12. Culture the cells at 37°C, 5% CO2, and 100% humidity.

3. Post-EMT AV Cushion Mesenchymal Cell Isolation and Culture

  1. Crack the chicken egg on a sharp, clean surface and break the egg into a 100 mm Petri dish. The embryo should be located on the top side of the yolk. Pick up the embryo with #5 tweezers by grabbing the membranes surrounding the embryo and then place the embryo into a 100 mm Petri dish filled with ice-cold, sterile EBSS.
  2. Stage the embryos according to the criteria of Hamburger and Hamilton1. Features of a stage 25 embryo include distinct elbow and knee joints and slight eye pigmentation.
  3. Isolate the hearts from all HH25 embryos and place the hearts together on one side of the Petri dish.
  4. Collect the isolated hearts with a sterile transfer pipette and place them into a new 100 mm Petri dish filled with sterile, ice-cold EBSS.
  5. Isolate the AV region from all hearts at once. Place the AVs together on one side of the Petri dish. Gently agitate the AV region to remove all blood, which can affect cell viability.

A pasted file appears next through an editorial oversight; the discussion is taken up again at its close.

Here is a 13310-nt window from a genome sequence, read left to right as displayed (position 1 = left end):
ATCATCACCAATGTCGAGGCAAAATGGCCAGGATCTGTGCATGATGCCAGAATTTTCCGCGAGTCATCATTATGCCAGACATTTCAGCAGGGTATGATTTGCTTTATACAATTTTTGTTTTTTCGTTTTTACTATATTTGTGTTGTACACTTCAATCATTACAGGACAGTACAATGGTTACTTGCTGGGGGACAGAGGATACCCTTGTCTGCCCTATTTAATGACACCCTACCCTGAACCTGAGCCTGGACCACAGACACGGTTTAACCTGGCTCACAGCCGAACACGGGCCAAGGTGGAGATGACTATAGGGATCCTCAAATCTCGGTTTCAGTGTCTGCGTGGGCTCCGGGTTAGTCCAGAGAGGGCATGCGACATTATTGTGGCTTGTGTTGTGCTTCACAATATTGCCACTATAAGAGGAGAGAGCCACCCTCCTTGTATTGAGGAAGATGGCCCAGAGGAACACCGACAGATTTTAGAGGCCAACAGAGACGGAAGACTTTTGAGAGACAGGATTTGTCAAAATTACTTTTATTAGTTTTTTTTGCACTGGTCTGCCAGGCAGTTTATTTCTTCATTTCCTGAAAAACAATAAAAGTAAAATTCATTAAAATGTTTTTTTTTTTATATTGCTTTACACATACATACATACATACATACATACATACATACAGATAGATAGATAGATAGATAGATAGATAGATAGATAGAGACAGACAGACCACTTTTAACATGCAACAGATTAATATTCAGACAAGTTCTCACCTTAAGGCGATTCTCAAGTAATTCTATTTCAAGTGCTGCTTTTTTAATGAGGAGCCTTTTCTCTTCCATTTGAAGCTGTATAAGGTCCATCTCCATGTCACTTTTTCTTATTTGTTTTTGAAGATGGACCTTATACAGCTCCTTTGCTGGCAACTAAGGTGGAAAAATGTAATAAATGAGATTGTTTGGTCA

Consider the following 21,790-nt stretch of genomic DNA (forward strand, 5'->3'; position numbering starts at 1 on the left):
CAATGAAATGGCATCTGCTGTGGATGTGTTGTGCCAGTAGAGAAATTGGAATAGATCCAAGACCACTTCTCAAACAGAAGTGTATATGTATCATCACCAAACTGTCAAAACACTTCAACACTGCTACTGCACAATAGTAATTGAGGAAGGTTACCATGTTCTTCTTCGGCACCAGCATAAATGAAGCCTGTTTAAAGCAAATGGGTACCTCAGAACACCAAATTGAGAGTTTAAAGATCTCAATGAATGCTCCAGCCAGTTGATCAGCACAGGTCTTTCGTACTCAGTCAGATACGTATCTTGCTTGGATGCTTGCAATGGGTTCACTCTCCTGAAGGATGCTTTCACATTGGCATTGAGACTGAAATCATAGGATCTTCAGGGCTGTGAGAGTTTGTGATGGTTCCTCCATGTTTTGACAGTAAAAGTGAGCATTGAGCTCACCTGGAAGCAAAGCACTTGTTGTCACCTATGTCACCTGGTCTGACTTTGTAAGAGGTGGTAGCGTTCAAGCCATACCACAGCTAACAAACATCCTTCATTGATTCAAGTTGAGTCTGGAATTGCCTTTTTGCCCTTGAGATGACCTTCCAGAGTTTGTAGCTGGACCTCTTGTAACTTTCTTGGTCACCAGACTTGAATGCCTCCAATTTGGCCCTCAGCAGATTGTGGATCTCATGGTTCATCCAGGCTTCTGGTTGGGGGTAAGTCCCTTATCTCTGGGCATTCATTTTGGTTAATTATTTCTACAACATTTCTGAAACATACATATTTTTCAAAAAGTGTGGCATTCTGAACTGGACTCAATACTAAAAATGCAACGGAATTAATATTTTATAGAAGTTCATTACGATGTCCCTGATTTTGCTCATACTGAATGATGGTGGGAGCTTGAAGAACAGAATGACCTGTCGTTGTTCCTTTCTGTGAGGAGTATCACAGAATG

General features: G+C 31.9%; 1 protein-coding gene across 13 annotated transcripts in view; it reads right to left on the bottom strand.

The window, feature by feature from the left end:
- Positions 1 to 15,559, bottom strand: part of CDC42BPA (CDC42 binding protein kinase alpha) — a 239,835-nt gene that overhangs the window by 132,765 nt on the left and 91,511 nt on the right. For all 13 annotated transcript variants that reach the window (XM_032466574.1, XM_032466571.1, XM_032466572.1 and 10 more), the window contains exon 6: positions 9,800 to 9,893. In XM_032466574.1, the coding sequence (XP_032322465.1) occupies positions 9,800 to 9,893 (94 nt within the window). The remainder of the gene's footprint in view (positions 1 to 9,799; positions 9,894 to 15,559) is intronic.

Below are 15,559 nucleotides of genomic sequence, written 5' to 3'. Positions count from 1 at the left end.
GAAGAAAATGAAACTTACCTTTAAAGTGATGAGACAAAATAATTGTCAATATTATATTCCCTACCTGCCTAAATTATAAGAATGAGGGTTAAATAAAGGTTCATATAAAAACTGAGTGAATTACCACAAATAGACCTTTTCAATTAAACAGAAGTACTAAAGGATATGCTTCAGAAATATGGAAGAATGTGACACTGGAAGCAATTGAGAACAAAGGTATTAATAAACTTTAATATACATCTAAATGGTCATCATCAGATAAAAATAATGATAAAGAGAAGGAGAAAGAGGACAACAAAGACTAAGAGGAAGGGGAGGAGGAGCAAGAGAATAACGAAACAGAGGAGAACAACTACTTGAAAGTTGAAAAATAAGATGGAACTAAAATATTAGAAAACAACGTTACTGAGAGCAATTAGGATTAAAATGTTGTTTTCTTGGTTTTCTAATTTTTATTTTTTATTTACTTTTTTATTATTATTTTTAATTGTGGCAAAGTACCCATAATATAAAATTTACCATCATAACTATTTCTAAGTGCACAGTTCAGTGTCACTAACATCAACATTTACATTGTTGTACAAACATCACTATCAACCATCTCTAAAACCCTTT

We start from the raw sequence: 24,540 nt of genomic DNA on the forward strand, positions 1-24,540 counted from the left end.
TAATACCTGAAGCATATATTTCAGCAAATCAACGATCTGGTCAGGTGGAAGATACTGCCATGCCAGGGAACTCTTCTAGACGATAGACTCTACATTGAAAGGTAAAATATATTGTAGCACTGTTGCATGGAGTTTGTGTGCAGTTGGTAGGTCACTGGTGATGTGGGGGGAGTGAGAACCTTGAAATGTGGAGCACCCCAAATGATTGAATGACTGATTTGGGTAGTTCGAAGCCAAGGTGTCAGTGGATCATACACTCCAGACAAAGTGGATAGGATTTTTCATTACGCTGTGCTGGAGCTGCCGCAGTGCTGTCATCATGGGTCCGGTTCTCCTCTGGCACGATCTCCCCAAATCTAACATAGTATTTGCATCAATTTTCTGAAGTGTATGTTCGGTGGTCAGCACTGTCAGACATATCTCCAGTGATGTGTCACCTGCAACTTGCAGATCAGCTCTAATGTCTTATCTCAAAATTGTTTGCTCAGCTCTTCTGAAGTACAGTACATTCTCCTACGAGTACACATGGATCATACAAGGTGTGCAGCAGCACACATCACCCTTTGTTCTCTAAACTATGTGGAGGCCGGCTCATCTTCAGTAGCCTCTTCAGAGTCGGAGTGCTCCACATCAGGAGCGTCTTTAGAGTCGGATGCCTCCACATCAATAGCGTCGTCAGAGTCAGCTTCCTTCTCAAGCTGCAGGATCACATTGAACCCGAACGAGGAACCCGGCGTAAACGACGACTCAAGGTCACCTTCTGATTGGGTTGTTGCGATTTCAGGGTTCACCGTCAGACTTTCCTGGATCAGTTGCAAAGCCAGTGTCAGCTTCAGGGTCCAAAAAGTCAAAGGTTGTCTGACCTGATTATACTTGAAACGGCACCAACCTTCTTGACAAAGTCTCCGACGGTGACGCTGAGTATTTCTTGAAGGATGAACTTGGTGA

6. Collect the isolated AVs with a sterile transfer pipette and place them into a new 100 mm Petri dish filled with sterile, ice-cold EBSS.
  7. Sequentially isolate the cushions from the AV. Make sure there is no myocardium present on the AV cushions.
  8. Collect the isolated cushions with a sterile transfer pipette and place them into a sterile 15 mL centrifuge tube.
  9. Spin the cushions to the bottom of the centrifuge tube at 15 xg for 3 minutes.
  10. Use a sterile 1000 mL tip to remove as much of the EBSS supernatant as possible without disturbing the cushions.
  11. Add 1 mL of 0.25% Trypsin-EDTA that has been pre-warmed to 37°C. Allow the cushions to incubate in trypsin until they are completely dissolved, which is normally about 3-5 minutes.
  12. Add 100 μL of chicken serum to the centrifuge tube to quench the trypsin.